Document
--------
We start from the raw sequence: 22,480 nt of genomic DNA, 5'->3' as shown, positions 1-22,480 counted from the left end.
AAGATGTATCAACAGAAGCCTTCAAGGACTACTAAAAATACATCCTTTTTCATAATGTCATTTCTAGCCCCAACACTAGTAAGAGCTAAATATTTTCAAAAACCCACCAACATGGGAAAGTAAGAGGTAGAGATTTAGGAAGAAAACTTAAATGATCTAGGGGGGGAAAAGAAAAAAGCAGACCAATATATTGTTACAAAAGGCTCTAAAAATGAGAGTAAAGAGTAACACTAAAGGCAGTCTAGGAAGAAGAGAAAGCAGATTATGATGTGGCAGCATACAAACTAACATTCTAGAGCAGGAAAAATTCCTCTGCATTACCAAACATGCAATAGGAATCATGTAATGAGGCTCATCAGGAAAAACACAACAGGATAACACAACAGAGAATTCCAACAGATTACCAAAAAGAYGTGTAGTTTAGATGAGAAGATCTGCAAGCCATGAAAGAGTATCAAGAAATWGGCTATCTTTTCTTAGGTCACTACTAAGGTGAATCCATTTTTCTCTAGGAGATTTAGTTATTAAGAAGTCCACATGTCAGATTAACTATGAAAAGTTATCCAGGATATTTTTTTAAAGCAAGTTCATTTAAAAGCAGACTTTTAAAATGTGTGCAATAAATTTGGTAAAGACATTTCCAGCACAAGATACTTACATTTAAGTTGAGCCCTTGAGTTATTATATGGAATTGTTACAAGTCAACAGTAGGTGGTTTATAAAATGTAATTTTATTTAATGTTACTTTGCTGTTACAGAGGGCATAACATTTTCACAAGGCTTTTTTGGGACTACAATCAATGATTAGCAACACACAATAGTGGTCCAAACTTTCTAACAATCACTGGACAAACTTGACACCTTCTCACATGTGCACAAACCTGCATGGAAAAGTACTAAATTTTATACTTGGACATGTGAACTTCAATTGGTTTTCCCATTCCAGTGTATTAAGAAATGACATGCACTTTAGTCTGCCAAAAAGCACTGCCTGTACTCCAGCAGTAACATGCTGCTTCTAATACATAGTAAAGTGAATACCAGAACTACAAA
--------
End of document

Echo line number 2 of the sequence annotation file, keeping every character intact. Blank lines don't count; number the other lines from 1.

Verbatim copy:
AAGATGTATCAACAGAAGCCTTCAAGGACTACTAAAAATACATCCTTTTTCATAATGTCATTTCTAGCCCCAACACTAGTAAGAGCTAAATATTTTCAAAAACCCACCAACATGGGAAAGTAAGAGGTAGAGATTTAGGAAGAAAACTTAAATGATCTAGGGGGGGAAAAGAAAAAAGCAGACCAATATATTGTTACAAAAGGCTCTAAAAATGAGAGTAAAGAGTAACACTAAAGGCAGTCTAGGAAGAAGAGAAAGCAGATTATGATGTGGCAGCATACAAACTAACATTCTAGAGCAGGAAAAATTCCTCTGCATTACCAAACATGCAATAGGAATCATGTAATGAGGCTCATCAGGAAAAACACAACAGGATAACACAACAGAGAATTCCAACAGATTACCAAAAAGAYGTGTAGTTTAGATGAGAAGATCTGCAAGCCATGAAAGAGTATCAAGAAATWGGCTATCTTTTCTTAGGTCACTACTAAGGTGAATCCATTTTTCTCTAGGAGATTTAGTTATTAAGAAGTCCACATGTCAGATTAACTATGAAAAGTTATCCAGGATATTTTTTTAAAGCAAGTTCATTTAAAAGCAGACTTTTAAAATGTGTGCAATAAATTTGGTAAAGACATTTCCAGCACAAGATACTTACATTTAAGTTGAGCCCTTGAGTTATTATATGGAATTGTTACAAGTCAACAGTAGGTGGTTTATAAAATGTAATTTTATTTAATGTTACTTTGCTGTTACAGAGGGCATAACATTTTCACAAGGCTTTTTTGGGACTACAATCAATGATTAGCAACACACAATAGTGGTCCAAACTTTCTAACAATCACTGGACAAACTTGACACCTTCTCACATGTGCACAAACCTGCATGGAAAAGTACTAAATTTTATACTTGGACATGTGAACTTCAATTGGTTTTCCCATTCCAGTGTATTAAGAAATGACATGCACTTTAGTCTGCCAAAAAGCACTGCCTGTACTCCAGCAGTAACATGCTGCTTCTAATACATAGTAAAGTGAATACCAGAACTACAAA